I know I’ve been a very bad blog host, and I hope you all understand why–see the last post if you must. It’s just a busy time. But since it makes me fret when I don’t post I thought I’d put something quick up this evening before the second-to-last leg of the family event marathon. (This is son-to-college. Next (and last) is daughter-starts-high-school.)
Anyway, this story caught my eye today. Liam James Burke was born sometime earlier this year. An ordinary baby save for one thing: He was born after an embryo created 19 years ago was transferred to Kelly Burke’s uterus. That’s a remarkably long time for a frozen embryo to be preserved and then successfully transferred. Then again, perhaps we don’t really know how long they might remain viable.
The embryos had originally been created for an Oregon couple. That couple used IVF and ended up with twins plus four extra embryos. The embryos were frozen.
At some point the Oregon couple decided to donate them to someone. (I imagine this must have been somewhat recently. If they had decided to donate them in the 90s, say, surely they would have done so then.)
Now when the Oregon couple decided to let someone else use the embryos it was not the same as allowing a child to be adopted. Despite the fact that some people talk about “embryo adoption” there isn’t anywhere in the country where it really is an adoption. Embryos, after all, are not (legally speaking) children. No court officiates and very little law regulates the transaction.
This means that the Oregon couple was, to some extent, free to handle the matter as they chose. There could be as much or as little process as they wanted and they could make the decision themselves or turn it over to a doctor or the clinic where the embryos were stored.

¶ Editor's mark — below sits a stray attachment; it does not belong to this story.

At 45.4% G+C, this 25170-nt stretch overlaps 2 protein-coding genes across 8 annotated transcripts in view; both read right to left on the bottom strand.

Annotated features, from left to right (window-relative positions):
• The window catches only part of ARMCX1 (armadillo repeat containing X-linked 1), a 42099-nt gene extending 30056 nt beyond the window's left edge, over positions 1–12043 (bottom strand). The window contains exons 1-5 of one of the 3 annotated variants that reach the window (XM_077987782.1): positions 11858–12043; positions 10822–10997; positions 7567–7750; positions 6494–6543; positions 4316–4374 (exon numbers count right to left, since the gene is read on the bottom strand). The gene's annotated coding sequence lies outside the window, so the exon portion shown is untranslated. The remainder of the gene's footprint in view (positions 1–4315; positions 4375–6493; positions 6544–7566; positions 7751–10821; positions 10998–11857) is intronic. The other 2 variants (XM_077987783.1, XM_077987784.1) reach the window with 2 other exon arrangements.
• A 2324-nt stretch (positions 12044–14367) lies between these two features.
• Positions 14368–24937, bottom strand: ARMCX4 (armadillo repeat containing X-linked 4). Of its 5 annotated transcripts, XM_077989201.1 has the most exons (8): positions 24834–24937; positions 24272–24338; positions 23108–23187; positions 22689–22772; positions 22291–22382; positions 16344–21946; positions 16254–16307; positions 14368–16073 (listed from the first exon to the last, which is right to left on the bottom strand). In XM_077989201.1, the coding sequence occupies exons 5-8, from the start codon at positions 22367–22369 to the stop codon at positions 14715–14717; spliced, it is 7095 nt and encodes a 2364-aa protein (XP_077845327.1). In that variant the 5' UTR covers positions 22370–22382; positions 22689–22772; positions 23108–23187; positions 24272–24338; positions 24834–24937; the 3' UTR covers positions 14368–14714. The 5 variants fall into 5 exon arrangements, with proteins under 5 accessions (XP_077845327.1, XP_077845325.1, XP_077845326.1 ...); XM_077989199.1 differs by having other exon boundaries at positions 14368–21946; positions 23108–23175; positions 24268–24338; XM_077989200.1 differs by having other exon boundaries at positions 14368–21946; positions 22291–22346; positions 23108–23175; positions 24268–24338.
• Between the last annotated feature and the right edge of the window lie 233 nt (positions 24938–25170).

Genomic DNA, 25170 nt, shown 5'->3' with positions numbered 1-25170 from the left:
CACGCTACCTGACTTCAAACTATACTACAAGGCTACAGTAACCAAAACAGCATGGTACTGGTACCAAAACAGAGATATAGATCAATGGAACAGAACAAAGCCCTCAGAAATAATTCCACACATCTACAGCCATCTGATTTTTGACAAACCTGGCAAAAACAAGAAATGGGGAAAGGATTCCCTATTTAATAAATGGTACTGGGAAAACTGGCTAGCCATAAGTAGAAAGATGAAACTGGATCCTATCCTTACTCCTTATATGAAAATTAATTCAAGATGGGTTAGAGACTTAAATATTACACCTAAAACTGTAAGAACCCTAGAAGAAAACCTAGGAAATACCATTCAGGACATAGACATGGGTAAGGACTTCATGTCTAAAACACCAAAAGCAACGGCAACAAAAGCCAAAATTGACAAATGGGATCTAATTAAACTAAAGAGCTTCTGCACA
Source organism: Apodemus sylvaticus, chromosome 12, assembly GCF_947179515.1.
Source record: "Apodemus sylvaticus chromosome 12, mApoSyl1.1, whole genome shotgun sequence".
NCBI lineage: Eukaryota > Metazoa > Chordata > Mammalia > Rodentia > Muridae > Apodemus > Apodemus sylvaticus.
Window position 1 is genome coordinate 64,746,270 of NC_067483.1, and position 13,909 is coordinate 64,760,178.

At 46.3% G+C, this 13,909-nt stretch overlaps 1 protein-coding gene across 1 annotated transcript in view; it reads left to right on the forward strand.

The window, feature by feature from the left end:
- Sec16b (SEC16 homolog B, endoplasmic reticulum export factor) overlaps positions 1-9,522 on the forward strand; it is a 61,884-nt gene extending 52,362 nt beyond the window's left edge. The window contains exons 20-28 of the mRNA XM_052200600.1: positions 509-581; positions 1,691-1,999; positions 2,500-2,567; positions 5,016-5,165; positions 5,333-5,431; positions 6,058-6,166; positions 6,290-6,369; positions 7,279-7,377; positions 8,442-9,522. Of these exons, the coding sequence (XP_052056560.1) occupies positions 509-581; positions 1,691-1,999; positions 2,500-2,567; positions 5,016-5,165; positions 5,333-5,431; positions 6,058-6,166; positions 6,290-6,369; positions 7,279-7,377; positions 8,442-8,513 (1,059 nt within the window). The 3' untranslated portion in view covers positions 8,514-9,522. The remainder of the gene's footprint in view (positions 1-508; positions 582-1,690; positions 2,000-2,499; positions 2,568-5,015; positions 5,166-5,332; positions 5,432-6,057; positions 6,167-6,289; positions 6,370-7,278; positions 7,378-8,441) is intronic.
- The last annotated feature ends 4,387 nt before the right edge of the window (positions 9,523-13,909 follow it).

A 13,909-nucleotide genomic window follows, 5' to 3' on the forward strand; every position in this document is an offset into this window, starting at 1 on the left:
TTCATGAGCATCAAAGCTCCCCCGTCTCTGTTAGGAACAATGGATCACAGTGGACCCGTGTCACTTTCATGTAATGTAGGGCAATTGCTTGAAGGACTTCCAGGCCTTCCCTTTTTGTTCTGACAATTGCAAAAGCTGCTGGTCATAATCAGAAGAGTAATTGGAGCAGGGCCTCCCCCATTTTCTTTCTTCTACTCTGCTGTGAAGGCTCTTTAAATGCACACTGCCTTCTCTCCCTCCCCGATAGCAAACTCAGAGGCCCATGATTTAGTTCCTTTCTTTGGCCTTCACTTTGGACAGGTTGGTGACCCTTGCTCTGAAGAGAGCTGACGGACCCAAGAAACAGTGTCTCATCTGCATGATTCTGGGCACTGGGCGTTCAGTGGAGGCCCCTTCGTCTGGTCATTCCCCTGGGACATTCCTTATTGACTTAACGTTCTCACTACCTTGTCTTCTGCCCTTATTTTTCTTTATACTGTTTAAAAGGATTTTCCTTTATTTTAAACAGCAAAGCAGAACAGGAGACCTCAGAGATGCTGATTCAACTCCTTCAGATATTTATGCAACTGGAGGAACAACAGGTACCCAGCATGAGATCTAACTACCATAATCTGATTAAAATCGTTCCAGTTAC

A number of people wanted those embryos and presented themselves as potential recipients. It sounds like the Oregon couple took charge of the decisions making. The article notes there was “a rigorous process” involving lots of personal questions. I’m not sure what that means, but it’s interesting to think about. What, after all, would you ask? Does it make sense that anyone with frozen embryos can use whatever process they like to decide who gets to use them?
Anyway, they chose Kelly Burke who has now given birth to Liam James. Now, remember–the Oregon couple have their own 18 year-old-twins, created from the same batch of embryos. These twins are full genetic siblings to the newborn child. (Some might even want to argue that they are something more than that as they were conceived at the same time.
In keeping with the modern trend in adoption, Liam will know his older siblings as well as the Oregon couple. Everyone has agreed to keep in touch–to handle it as though it were an open adoption, had it been an adoption.
This leads me to wonder about what they will call each other. The sibling part is actually fairly easy. But what is the relationship between the parents of the twins and the new child? Or the mother of the new child? Do we need to terms to encompass these connections? Do we need new extended family terms to identify the relationships here? (I don’t think I’d call the Oregon couple “birth parents”–which is the language of adoption.)
There’s one other twist here. All the embryos were created for this couple using eggs from a third-party egg provider. Thus (assuming for the moment the Oregon couple is a male/female couple), the legal mother of the twins (the woman in the Oregon couple) isn’t genetically related to either Liam or the twins. There’s yet another woman out there somewhere who claims that connection–someone who now has three genetic children.
Brave new world, anyone?